I give you $25, then I tell you that you can bet any amount of that and you have 60% chance of getting double of it, or 40% of losing the amount. You can repeat this process how many times you want.

Seems like a very good deal, right? It’s 60% so you win most of the time, play it right and you will get rich! Still, on an experiment, 28% of participants went bust. Why is that so?

You go bust when you bet too much, to see that in practice I wrote a notebook with some simulations. For example, if participants where to bet constanly 50% of their money:

50% bet

Most of them whet bust, 86%, not a great strategy. What if we play very safe? Always bet only 10% of your money:

10% bet

Awesome, nobody went bust, that would be a very good strategy. Problem is, it also took them many rounds to reach the max profit (I capped at 10k), now, real world is finite, we don’t live forever, imagine for example if this 420 average would mean years. Ain’t nobody got time for that.

On the original experiment, participants were limited to 300 bets. So how can we maximize our profits, while minimizing the chance to go bust?

An old theory to improve our bets is to use the Expected Utility Hypothesis. The idea is that instead of a fixed strategy (like 10% or 50%) you should always bet on whatever maximizes your “utility”, the “utility” definition may vary, but Bernoulli defined it in the 1700s as:

utility=log(wealth)utility = log(wealth)

So, the richer you are, the smaller the utility of additional money.

With that we can decide how much we are going to bet on each round like this:

for bet in range(0, cash + 1):
utility = 0.6 * math.log(cash + bet) + 0.4 * math.log(cash - bet)

Then you select whatever bet has the biggest utility. This issues great results:

Expected Utility Hypothesis

Only 5% went bust now, and average time to max profit went down to 284, much better!

There is also an alternative to Expected Utility Hypothesis called Prospect Theory, which tries to map better on how we humans actually take risks. On prospect theory the “utility” you give you an outcome heavily relies on weather it’s positive or negative.

As risk-averse humans, people would not take a bet where you have 60% chance of winning $100, but 40% of losing $100. The pain of losing $100 could only be compensated if the offer was like 60% chance of winning $200 vs 40% of losing $100. Still, lots of people won’t take this bet.

I’ve managed to simulate a prospect value function like this:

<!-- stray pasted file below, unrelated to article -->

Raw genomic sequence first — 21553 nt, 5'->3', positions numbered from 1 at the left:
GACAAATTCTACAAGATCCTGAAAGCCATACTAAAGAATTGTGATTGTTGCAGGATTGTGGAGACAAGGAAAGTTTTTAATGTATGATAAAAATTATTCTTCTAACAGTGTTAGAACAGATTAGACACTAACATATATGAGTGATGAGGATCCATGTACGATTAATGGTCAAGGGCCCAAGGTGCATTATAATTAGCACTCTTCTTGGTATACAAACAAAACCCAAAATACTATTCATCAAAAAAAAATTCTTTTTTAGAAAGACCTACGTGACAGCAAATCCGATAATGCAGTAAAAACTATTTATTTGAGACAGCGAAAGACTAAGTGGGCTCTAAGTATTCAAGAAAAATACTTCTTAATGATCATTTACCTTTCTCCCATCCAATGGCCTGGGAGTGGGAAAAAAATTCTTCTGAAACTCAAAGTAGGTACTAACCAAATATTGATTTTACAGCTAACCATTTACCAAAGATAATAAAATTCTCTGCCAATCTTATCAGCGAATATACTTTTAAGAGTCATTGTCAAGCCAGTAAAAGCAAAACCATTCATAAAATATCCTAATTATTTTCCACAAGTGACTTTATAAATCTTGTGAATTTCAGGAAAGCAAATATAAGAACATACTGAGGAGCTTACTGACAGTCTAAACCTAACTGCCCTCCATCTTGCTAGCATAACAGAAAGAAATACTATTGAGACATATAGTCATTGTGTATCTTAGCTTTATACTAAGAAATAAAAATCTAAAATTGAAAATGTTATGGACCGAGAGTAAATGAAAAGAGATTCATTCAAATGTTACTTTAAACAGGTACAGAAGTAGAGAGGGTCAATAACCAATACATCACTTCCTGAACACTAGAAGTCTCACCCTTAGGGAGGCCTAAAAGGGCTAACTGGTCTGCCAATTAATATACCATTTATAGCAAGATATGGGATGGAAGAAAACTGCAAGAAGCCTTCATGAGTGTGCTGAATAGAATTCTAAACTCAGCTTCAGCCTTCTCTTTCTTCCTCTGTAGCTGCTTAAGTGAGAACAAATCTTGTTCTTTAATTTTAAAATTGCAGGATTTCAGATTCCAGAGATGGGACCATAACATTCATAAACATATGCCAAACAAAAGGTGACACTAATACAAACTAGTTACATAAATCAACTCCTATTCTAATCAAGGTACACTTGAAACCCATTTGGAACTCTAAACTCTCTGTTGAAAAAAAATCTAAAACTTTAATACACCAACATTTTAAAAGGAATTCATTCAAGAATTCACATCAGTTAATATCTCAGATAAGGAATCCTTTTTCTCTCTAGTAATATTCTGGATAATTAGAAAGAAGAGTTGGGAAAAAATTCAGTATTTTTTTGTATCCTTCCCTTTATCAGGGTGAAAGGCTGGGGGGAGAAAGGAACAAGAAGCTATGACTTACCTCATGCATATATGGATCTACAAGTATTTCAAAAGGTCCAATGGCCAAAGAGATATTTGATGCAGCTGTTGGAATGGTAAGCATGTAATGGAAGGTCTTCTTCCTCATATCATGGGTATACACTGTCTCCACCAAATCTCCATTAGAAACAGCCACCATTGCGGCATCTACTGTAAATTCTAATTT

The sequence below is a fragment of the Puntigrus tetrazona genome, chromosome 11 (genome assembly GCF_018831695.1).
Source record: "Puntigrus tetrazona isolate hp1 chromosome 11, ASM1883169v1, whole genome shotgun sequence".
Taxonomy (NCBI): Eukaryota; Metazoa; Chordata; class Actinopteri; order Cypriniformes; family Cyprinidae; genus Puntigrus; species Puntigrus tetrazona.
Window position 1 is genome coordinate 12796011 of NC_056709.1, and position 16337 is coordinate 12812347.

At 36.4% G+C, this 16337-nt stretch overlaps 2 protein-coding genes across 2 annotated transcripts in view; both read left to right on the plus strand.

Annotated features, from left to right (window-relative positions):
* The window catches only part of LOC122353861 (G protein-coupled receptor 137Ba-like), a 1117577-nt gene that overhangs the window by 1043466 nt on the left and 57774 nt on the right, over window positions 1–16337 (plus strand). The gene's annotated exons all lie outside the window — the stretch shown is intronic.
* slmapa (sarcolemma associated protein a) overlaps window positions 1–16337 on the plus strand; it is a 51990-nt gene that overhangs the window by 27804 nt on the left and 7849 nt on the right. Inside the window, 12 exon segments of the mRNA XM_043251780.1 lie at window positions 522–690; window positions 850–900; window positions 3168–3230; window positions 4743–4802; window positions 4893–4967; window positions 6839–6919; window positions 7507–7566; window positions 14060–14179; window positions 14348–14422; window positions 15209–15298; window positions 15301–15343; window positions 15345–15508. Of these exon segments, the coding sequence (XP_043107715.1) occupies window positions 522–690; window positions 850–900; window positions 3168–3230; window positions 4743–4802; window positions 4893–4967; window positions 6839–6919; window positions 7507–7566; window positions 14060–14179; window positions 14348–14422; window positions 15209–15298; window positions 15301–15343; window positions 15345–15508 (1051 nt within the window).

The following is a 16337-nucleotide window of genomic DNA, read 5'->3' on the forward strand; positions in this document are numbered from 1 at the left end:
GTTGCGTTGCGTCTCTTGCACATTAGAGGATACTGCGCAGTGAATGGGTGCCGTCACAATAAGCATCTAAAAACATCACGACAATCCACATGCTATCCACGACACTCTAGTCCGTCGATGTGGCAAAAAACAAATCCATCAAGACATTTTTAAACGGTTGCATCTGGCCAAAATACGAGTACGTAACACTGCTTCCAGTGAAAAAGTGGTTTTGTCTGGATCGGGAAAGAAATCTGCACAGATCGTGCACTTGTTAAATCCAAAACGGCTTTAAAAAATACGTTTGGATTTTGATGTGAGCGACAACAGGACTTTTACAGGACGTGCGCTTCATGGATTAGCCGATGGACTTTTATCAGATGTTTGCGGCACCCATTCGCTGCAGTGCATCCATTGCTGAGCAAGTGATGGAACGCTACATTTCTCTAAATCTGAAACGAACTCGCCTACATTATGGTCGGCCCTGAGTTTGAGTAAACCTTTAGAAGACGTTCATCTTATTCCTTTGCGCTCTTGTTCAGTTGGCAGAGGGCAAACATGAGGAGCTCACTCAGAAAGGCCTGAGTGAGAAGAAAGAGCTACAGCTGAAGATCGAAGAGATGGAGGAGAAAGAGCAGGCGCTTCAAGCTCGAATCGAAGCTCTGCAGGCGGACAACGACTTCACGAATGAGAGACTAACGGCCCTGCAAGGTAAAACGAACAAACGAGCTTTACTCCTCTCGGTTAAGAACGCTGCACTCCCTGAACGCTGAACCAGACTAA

You can see that the curve on the upper side (positive outcomes) is at 4, while on the lower side (negative outcomes) is much steeper, at -8, showing the idea that our pain of losing money outweighs our happiness in getting some more.

So going back to the bet, how much of $25 would you bet for 60% chance of doubling it? It seems like nothing. If my calculations are correct according to prospect theory, at 60% the chance of winning never outweighs the loss so utility is always negative, it feels like you are always losing. But it does give the smallest negative utility always at the maximum amount, starting with $25 (-1.2 utility). Needless to say this is not a very good strategy:

Prospect Theory

I don’t know if I did some misinterpretation of prospect theory or what, but maybe it explains why so many humans went bust on the original experiment. I also tried prospect theory considering everything as a profit starting with the $25, but then it behaves just like the Expected Utility Hypothesis because there is no asymmetry from losses nor very high or very low percentages that would change our perception.

Finally, the last method is actually the simplest one to calculate, Kelly criterion was described John Larry Kelly Jr. at Bell Labs in 1956. This is the formula:

bet=cash(chance21)bet = cash * (chance * 2 - 1)

Which for our case means you should always bet 20% of your money as this is a 60% chance bet. Very simple.

Kelly Criterion

That’s it! I had fun playing with those simulations, hope it can be useful to you. Here is the link to the notebook if you also want to play with it yourself.



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